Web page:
There are efforts underway in many sectors - housing, education, employment, healthcare - to use intergenerational approaches to improve opportunities and outcomes for the several generations that come together to achieve many desired societal goals, such as reducing social isolation, ending ageism, growing the workforce, and improving quality of life.
This mixing of the generations offers enormous benefits for all and it will surely promote open-mindedness, tolerance, and understanding. People who reach the age of 65 now have a life expectancy of 86 years and older people now comprise two+ generations of people from the ages of 65 to 100+. If intergenerational programs and services are to be successful, younger generations must learn a few “rules of the road” for interacting with older people, including the oldest old, those over the age of 85, who may functional or cognitive limitations. Many younger generations have not spent significant amounts of time around older people, particularly those with impairments. What are the correct ways to engage with older people? How do you talk with someone who has forgetfulness or mild or advanced dementia; or someone who is hard of hearing, has poor vision, or has difficulty speaking?
The first “rule of thumb” should always be to inquire of the older person; ask about preferences, likes or dislikes directly and never assume. If the older individual can express a preference or has a specific request, it should be honored. Beyond that, here are a few basic suggestions that can apply to interactions with all older people, no matter their age or no matter the setting.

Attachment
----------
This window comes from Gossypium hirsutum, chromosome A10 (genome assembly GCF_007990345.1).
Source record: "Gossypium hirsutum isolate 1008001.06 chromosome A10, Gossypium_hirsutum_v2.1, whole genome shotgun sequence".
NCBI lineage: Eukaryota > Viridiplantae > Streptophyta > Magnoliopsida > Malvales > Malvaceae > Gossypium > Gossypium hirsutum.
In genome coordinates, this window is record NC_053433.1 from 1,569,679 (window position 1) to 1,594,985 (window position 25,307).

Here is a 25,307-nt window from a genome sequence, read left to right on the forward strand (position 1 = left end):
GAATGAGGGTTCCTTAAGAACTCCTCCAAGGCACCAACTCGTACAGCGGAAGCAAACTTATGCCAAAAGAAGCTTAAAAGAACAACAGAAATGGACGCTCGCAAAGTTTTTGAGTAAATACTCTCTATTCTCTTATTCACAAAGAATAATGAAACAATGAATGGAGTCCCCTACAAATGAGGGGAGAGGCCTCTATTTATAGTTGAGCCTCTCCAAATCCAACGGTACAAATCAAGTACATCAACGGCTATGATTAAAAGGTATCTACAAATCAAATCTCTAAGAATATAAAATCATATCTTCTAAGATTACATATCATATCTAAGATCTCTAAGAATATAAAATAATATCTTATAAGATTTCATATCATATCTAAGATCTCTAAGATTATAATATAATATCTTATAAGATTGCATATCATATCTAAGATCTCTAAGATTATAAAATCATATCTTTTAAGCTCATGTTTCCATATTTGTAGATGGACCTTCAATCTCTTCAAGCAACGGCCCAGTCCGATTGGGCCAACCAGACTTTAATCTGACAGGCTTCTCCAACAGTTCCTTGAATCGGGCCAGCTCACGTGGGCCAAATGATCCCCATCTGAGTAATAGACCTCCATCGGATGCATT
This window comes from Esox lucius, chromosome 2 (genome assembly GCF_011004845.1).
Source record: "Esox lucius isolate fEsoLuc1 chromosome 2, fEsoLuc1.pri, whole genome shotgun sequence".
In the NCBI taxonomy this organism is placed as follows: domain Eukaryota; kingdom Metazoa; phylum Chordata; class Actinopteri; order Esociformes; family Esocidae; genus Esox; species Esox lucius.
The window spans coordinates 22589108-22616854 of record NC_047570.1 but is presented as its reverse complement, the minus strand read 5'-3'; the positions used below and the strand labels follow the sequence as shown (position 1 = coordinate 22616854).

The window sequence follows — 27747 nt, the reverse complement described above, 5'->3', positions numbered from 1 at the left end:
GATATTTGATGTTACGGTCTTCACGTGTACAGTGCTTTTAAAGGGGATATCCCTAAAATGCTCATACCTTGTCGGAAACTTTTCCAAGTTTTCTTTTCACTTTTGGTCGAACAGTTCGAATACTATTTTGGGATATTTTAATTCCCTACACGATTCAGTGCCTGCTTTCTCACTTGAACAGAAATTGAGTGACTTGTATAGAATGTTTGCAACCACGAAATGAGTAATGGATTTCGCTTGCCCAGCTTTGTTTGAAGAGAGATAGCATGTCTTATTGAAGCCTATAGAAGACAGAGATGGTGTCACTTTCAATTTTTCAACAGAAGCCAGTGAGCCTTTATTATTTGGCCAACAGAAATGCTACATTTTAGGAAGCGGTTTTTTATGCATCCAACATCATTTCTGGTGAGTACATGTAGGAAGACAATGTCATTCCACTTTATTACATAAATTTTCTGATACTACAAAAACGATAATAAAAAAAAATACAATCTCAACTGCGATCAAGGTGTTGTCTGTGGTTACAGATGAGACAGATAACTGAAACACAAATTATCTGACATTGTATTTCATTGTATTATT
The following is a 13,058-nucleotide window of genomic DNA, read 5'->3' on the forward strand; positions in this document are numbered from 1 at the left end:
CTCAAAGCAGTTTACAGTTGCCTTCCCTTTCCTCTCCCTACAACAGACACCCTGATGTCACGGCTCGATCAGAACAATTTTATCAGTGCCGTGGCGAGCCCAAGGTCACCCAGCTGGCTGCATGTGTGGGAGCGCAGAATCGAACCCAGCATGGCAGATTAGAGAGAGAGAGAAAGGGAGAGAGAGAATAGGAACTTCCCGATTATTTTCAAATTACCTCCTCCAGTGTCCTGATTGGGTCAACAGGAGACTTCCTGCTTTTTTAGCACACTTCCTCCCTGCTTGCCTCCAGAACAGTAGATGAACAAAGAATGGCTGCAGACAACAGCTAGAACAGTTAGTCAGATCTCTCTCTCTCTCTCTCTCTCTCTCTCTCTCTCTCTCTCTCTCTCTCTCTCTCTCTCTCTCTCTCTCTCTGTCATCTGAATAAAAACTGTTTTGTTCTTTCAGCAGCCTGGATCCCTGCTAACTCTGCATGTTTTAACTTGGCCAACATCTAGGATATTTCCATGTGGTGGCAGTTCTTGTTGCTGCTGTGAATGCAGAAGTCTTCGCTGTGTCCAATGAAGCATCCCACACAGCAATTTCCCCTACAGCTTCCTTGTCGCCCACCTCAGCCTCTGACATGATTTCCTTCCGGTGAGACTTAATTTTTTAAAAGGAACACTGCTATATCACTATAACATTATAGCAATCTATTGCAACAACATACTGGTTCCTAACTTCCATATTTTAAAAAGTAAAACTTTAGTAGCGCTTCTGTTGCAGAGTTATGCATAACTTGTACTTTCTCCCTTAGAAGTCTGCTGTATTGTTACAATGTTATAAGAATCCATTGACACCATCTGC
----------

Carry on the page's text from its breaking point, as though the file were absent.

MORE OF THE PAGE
Tip #1: Use more inclusive, less judgmental language when referring to older people. Use of the term “elderly” or “the elderly” is associated with frailty and decline, which may not be representative of the person or people you are addressing. According to recent research by the FrameWorks Institute, a social change research institute, “older people” is the preferred term because it is inclusive and less associated with frailty and debility. Use of “older” confirms the relative aspect of aging, since we are all aging and there is no threshold-crossing at which time we become “old”, and use of “people” is the most humanizing; it is the lowest common denominator of our humanity.
Tip #2: Older people are not children and they do not want to be spoken to as if they are. This means refraining from calling them “sweetie” or “honey” or referring to their behavior as “cute”. While people may indeed be charmed by the wisdom and humor of some older people, it is our responsibility to recognize that older people have lived long lives, full of experiences and expertise and we should all be treated accordingly. Use of diminutive endearments is particularly common among caregivers; but just because some older people need assistance with some activities of daily life should not diminish their stature as an autonomous person with years of accumulated experience, wisdom, and knowledge.